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Nicaraguan Cardinal Under Communist Fire

Two Catholic American
Cardinals Defend
Cardinal Obando y Bravo

Miguel d'Escoto was born in Hollywood, California, in 1933. He became a Catholic priest in the Maryknoll Fathers in 1962. Since 1970 from within the Maryknoll community in New York, holding a very influential position there, he collaborated closely with the Commu­nist Sandinistas until they rose to power and named him foreign minister in 1979.

Because he refused to desist from holding this job in the Communist government, the Nicaraguan bishops were forced to publicly suspend him from exercising all his priestly functions in 1981.

Miguel d'Escoto still is suspended as he still, against his vows, holds the same government job. On March 3, 1986, on Nicaraguan television, d'Escoto gave a speech publicly insulting and condemning the Nicaraguan Cardinal Obando y Bravo for not siding with the Com­munist regime against the anti-Communists. D'Escoto said among other things against the Cardinal, "There is no word uttered by human mouth, no adjective that we could use to truly describe the horror, the disgust pro­duced by this brother of ours."

On March 14, 1986, two weeks after Father d'Escoto delivered his speech in Managua, the following letter was issued by New York's Cardinal John O'Connor and Boston's Cardinal Bernard Law, strongly backing Nicaragua's embattled Cardinal Miguel Obando y Bravo. His Eminence John Cardinal O'Connor is Honorary Chairman of Maryknoll — the community of American priests and brothers to which Father d'Escoto belongs — established in 1911 by action of the United States Hierarchy.

Your Eminence:

The present trials through which you and the Church in Nicaragua are suffering are a poignant reminder that the mystery of the Cross continues to be lived in the Body of Christ. During this Lent, your two brother bishops in the United States, who were called to membership in the College of Cardinals with you last May, have often thought of you and discussed the courageous efforts you make for the well-being of the Church and the people of Nicaragua. We have taken the extraordinary step of making this letter public so that the faithful in our archdioceses and as many as possible in our country will know what is actually happening to their brothers and sisters in Nicaragua.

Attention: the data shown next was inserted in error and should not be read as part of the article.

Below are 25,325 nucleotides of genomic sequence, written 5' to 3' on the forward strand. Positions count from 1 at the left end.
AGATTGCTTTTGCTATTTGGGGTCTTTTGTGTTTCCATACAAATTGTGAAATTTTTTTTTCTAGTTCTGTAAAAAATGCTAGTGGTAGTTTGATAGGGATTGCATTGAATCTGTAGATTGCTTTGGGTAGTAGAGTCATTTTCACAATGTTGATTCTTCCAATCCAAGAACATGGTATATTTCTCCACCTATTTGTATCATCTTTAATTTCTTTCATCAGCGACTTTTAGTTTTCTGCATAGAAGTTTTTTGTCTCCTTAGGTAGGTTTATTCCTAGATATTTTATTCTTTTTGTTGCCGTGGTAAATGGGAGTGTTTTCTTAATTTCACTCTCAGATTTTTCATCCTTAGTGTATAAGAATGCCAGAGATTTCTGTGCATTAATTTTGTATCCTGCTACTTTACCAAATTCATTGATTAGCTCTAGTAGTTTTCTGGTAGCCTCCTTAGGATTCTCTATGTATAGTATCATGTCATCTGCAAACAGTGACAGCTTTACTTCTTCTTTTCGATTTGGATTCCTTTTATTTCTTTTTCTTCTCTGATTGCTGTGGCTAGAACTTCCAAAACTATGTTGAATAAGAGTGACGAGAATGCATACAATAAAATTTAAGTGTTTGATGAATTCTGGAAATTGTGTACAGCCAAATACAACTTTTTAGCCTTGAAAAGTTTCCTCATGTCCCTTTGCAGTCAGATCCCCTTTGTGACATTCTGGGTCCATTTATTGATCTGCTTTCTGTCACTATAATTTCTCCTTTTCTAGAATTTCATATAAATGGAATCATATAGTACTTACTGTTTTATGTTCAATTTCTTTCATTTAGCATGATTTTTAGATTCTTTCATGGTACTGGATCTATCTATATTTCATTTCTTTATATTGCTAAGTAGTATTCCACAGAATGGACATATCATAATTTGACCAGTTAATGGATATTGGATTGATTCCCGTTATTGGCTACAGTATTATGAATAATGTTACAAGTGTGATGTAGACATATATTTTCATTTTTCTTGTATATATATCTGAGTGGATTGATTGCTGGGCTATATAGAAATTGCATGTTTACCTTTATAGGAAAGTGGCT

We share your deep pain when your people are denied full opportunity to build a just, peaceful and progressive society based on the transcendent dignity of each human person. We know your suffering when attempts are made to violate the religious conscience of Nicaraguans by denying them access to the liberating teachings of the Church, This has been done by physical harassment, crude attempts at intimidation, and censorship. Priests have been summarily expelled from your country.

Offices of your archdiocese have been raided by military personnel and remain under military occupation. The archdiocesan newspaper, Iglesia, was confiscated after its first edition, and the Catholic radio remains closed. You are subjected to a barrage of distortions, slanderous insults and innuendo at home and by some representa­tives of the government abroad.

In this ordeal, the Church in Nicaragua has been seeking to maintain the constructive dialogue with the government in an attempt to reach a climate of mutual respect so that the Church can play a role in the reconstruction of your country. We want to assure you of our solidarity with you. With you we are praying for that peaceful reconciliation necessary to rekindle the original hope of the revolution. For this to take place, it is essential that there be an immediate cessation of the present unjust restrictions suffered by the Church and other sectors of Nicaraguan society. This will undoubt­edly provide a powerful impetus for the just resolution of the conflicts in your country and in that strife-torn region.

Be assured of our prayers and support, our brother Cardinal, through the intercession of the Blessed Virgin Mary, the "Most Pure," as the Nicaraguan people particularly venerate her.

Fraternally yours in Christ,

Bernard Cardinal Law, Archbishop of Boston
John Cardinal O'Connor, Archbishop of New York